Standardized, open information models are essential for structuring large amounts of data and adding further descriptions to a variable. A new white paper describes their role within PI technologies and shows the way to implement Industry 4.0 applications.
The classic communication landscape consists of cyclic data exchange between controllers and field devices, as well as data exchange for parameterization, monitoring, and diagnostics of the field devices. Now, new information channels are being added. These include, for example, an additional communication path for data-driven advanced asset management and data analytics. However, this vertical communication requires additional channels to the devices and a machine-readable description of the data.
Information models make the data from the devices, machines and plants understandable for the IT applications. For this purpose, the data is supplemented by descriptions that contain the properties and the relationships between these data. The data thus becomes information that can be interpreted by machines. This provides very easy access to the data and saves a lot of time when integrating new components. Thanks to the uniform semantics, the quality of the data also increases. The information models also considerably simplify the coupling of IT applications to the plants.
OPC UA-based Information Models
Industrial communication, above all PROFINET and IO-Link, offers all the prerequisites for vertical communication. Therefore, it is obvious to integrate the necessary information models into the canon of PI technologies in such a way that a seamless implementation of the existing device technology is made possible. Importantly, vertical communication does not affect control tasks and it is equipped with the necessary IT security measures.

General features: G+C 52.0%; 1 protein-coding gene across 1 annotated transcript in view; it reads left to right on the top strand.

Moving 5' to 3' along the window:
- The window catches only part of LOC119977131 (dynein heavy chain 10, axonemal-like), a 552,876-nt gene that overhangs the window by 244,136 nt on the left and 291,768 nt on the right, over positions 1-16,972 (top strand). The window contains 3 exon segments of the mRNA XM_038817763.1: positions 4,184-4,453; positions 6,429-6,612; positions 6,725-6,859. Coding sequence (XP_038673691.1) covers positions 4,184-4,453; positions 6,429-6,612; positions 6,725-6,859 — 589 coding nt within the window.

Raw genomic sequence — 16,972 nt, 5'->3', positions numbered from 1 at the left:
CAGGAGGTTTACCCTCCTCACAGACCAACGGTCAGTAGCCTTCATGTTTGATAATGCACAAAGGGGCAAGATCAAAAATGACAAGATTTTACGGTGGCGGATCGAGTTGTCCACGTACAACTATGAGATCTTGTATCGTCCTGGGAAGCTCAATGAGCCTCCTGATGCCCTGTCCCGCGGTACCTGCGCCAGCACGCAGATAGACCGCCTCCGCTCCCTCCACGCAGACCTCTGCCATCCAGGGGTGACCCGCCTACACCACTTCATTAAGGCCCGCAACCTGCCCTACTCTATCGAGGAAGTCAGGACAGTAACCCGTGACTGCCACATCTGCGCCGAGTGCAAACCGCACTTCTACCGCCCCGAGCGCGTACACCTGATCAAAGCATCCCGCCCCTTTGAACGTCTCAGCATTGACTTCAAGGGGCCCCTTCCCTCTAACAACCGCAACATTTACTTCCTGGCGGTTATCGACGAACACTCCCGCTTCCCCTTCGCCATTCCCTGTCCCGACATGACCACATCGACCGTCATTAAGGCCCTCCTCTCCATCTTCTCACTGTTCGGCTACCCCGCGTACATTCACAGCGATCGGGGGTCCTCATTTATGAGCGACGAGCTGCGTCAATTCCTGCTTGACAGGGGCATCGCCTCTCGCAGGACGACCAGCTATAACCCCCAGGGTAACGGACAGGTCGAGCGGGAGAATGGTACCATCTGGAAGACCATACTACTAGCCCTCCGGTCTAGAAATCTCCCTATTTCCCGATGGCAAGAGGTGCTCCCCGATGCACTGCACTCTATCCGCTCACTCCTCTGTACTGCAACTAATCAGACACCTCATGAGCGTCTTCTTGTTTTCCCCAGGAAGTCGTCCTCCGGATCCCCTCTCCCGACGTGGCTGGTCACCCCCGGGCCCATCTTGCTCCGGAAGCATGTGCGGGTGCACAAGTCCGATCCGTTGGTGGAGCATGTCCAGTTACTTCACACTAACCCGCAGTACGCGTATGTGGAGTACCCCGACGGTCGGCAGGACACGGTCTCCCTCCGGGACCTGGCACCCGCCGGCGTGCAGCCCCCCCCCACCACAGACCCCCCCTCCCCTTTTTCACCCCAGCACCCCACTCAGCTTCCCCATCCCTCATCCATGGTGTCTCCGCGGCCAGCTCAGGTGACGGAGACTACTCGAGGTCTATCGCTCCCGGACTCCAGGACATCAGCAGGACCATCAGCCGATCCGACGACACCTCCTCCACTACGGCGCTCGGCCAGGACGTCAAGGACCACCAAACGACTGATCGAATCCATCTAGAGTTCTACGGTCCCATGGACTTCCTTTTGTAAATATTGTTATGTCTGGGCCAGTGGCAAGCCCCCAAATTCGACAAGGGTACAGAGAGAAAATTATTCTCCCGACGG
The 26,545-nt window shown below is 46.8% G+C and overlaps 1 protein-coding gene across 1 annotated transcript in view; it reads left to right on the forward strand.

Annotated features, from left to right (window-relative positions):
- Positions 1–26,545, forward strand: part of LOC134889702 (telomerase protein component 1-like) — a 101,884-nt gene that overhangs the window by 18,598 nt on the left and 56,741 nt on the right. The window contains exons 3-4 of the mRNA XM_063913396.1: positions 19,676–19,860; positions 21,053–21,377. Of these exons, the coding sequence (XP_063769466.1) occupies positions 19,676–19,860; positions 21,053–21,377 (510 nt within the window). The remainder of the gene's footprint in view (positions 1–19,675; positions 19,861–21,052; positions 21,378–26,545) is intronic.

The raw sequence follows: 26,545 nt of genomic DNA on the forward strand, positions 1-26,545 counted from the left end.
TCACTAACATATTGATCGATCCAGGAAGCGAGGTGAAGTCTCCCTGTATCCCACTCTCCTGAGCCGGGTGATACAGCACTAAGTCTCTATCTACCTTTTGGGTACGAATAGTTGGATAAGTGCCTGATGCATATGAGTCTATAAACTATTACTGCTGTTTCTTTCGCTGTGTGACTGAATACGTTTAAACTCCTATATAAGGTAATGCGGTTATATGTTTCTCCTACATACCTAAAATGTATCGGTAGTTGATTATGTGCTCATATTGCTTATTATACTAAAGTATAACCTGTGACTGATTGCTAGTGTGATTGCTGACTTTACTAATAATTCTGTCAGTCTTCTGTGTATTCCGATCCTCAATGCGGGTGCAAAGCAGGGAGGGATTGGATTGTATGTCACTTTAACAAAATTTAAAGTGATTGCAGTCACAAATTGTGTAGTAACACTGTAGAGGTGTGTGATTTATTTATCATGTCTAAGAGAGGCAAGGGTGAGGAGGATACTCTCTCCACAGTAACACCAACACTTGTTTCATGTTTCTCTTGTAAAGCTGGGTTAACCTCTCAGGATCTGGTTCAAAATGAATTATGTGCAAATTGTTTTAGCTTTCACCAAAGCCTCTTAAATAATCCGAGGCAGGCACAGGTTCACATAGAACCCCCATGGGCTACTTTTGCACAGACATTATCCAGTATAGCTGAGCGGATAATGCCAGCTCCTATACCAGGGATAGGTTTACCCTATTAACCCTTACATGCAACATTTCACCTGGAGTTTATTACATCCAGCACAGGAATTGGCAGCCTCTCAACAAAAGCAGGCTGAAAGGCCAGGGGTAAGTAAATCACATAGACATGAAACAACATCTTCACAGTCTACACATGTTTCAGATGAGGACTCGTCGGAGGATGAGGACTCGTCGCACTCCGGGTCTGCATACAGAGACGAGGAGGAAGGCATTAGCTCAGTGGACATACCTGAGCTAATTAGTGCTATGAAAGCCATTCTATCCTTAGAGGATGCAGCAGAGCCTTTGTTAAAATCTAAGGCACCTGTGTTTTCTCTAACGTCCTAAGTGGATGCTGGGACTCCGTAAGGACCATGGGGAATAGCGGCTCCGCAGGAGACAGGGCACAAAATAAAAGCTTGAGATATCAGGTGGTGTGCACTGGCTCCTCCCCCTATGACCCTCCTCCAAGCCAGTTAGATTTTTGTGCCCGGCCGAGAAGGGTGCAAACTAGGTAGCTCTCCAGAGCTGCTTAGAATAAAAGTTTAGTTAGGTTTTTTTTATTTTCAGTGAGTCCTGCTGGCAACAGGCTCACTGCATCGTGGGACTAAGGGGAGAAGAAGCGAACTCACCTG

On the Way to Digital Transformation
PI launched various activities and collaborations with relevant organizations in the working groups to further develop its technologies in line with Industrie 4.0. For PROFINET and IO-Link, further mappings in OPC UA are currently being developed in order to use device and diagnostic data in IT applications without much effort. In particular, it is important to design the interaction between PROFINET and the OPC device integration models in such a way that it is easy for the user to get started. This makes it easier to implement data analytics and predictive maintenance scenarios or asset management in the plant, for example.
Machine-interpretable semantic descriptions can be generated for all data provided by existing devices and components using PI technologies. Finally, the more than 50 million devices in the field that have a PROFINET interface open up access to the valuable data. Standardized, open information models are already available for this data and its semantic descriptions. Further developments, especially of OPC UA Companion Specifications, complete the required scope of models. PROFIenergy can be considered as a successful example. Already today, the profile provides a means to collect energy measurement values in factories across manufacturers and thus to make them available to other applications, e.g., an energy management app, without much effort. Information models are an essential contribution to digital transformation and the implementation of smart manufacturing. How the implementation of information models works in practice, what role PI and complementary technologies play in this process, and what the future focus of the future focal points of the PI strategy have now been in a newly published white paper (free download at www.profibus.com).